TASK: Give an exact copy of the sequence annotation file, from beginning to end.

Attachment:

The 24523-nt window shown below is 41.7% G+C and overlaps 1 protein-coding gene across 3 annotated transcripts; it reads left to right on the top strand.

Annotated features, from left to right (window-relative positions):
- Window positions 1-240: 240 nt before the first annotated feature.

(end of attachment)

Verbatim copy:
The 24523-nt window shown below is 41.7% G+C and overlaps 1 protein-coding gene across 3 annotated transcripts; it reads left to right on the top strand.

Annotated features, from left to right (window-relative positions):
- Window positions 1-240: 240 nt before the first annotated feature.